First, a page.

Lastly, of course it wouldn’t be a sale without David Hockney or Keith Haring. A rare Hockney work, A Bigger Wave (1989) achieved $8.3 million with fees in its first time auction appearance. A large-scale Untitled Haring piece from 1986 made its second time auction appearance selling for $4.4 million, just short of the initial sale price in 2021.

Overall, Sotheby’s sale was preliminary, with two other auction houses yet to debut their offerings. Although Sotheby’s fell short of the presale low estimate, there were still strong sell-through rates and records set. However, it's worth noting that the majority of the high-value lots were backed by auction house and third-party guarantees, indicating once again that auction houses are betting on themselves.

Explore our Lichtenstein, Hockney and Haring Investment Guides to learn more about his print market performance.

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Sotheby's Contemporary Day Auction

The Stats

Sotheby’s kicked off the Contemporary Day Auction with a brisk and vigorous pace, swiftly navigating through the lots without delay. With 340 lots on offer, 287 found buyers, yielding an 84% sell-through rate, albeit slightly below the lower end of the presale estimate by 4%. The day sale concluded with a total hammer price of $62.2 million, a mere 0.5% shy of the figures from 2023. This marginal difference was consistent across all metrics, including estimates and number of lots sold, and those within and above estimates.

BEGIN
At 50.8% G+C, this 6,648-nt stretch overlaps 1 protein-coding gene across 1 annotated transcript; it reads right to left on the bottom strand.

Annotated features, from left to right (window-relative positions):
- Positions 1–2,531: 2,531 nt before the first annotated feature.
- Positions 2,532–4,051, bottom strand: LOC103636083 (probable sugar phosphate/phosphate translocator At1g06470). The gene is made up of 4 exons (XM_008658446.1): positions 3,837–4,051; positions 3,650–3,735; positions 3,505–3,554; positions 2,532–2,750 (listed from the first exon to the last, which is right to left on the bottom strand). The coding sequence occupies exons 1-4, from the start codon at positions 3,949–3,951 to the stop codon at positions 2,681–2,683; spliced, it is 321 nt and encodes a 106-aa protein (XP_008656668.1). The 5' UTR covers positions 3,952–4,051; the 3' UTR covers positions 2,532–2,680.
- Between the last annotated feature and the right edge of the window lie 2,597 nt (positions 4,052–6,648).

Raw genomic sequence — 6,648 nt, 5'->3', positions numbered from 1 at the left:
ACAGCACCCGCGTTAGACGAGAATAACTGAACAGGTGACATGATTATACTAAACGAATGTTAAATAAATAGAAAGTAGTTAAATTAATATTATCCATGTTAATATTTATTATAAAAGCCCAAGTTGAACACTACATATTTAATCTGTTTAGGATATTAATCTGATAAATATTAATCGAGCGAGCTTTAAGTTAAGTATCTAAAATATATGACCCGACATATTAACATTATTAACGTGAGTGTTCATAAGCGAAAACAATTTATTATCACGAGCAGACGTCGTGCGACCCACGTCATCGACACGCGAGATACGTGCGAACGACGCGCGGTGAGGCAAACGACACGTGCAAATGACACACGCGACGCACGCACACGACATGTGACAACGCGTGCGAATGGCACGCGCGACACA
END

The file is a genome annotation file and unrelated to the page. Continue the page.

Here are the highlights:


Panda Bear by Andy Warhol 1983Image © Sotheby's / Panda Bear © Andy Warhol 1983

Following tradition, the highest performing lots took the spotlight right from the start. Undoubtedly, the blue chip artists stole the show, and for good reason. These artists offer the most favourable investment opportunities, particularly during economic downturns, as these works are likely to maintain their value over time.

American Pop

Andy Warhol

An extensive array, precisely 14 pieces, of Warhol’s Toy paintings graced the auction, comprising a unique series first exhibited in Zurich in 1983. These pieces garnered attention during the fourth quarter of 2023 and maintained their allure in this recent sale. Among them, 10 new auction records were established, with Panda Bear (1983) commanding the highest price, achieving $355,600 including fees, surpassing its previous auction record set at £108,614 (GBP) in 2007. Additionally, a handful of rare silkscreen portraits by Warhol, including Jack Nicklaus (1977), depicting the renowned American golfer nicknamed “The Golden Bear,” made its second appearance at auction since 2019, fetching $508,000 including fees, thus establishing a new auction record for the artwork.


Roy Lichtenstein